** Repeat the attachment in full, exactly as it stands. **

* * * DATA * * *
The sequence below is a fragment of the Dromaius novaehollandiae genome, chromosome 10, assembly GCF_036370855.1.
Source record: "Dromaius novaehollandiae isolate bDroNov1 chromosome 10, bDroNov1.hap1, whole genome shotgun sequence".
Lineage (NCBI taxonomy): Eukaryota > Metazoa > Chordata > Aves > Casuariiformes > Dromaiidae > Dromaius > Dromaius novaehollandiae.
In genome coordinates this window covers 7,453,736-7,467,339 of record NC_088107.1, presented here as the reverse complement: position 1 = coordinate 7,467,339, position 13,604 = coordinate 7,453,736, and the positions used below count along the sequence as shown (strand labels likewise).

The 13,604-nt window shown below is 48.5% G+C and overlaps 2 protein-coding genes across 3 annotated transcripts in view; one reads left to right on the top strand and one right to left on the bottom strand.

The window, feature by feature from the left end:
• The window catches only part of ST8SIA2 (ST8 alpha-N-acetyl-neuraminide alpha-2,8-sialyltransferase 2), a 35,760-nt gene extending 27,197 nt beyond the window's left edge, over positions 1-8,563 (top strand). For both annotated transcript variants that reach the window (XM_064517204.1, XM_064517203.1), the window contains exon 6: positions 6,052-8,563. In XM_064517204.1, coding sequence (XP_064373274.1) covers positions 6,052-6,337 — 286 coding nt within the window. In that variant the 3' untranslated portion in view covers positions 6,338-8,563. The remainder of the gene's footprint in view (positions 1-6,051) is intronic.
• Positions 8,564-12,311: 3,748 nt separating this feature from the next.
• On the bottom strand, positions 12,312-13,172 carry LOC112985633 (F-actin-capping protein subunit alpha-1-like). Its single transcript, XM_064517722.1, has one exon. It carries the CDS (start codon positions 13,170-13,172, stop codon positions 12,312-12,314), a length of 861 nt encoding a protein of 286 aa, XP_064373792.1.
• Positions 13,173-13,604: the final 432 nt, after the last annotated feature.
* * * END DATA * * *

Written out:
The sequence below is a fragment of the Dromaius novaehollandiae genome, chromosome 10, assembly GCF_036370855.1.
Source record: "Dromaius novaehollandiae isolate bDroNov1 chromosome 10, bDroNov1.hap1, whole genome shotgun sequence".
Lineage (NCBI taxonomy): Eukaryota > Metazoa > Chordata > Aves > Casuariiformes > Dromaiidae > Dromaius > Dromaius novaehollandiae.
In genome coordinates this window covers 7,453,736-7,467,339 of record NC_088107.1, presented here as the reverse complement: position 1 = coordinate 7,467,339, position 13,604 = coordinate 7,453,736, and the positions used below count along the sequence as shown (strand labels likewise).

The 13,604-nt window shown below is 48.5% G+C and overlaps 2 protein-coding genes across 3 annotated transcripts in view; one reads left to right on the top strand and one right to left on the bottom strand.

The window, feature by feature from the left end:
• The window catches only part of ST8SIA2 (ST8 alpha-N-acetyl-neuraminide alpha-2,8-sialyltransferase 2), a 35,760-nt gene extending 27,197 nt beyond the window's left edge, over positions 1-8,563 (top strand). For both annotated transcript variants that reach the window (XM_064517204.1, XM_064517203.1), the window contains exon 6: positions 6,052-8,563. In XM_064517204.1, coding sequence (XP_064373274.1) covers positions 6,052-6,337 — 286 coding nt within the window. In that variant the 3' untranslated portion in view covers positions 6,338-8,563. The remainder of the gene's footprint in view (positions 1-6,051) is intronic.
• Positions 8,564-12,311: 3,748 nt separating this feature from the next.
• On the bottom strand, positions 12,312-13,172 carry LOC112985633 (F-actin-capping protein subunit alpha-1-like). Its single transcript, XM_064517722.1, has one exon. It carries the CDS (start codon positions 13,170-13,172, stop codon positions 12,312-12,314), a length of 861 nt encoding a protein of 286 aa, XP_064373792.1.
• Positions 13,173-13,604: the final 432 nt, after the last annotated feature.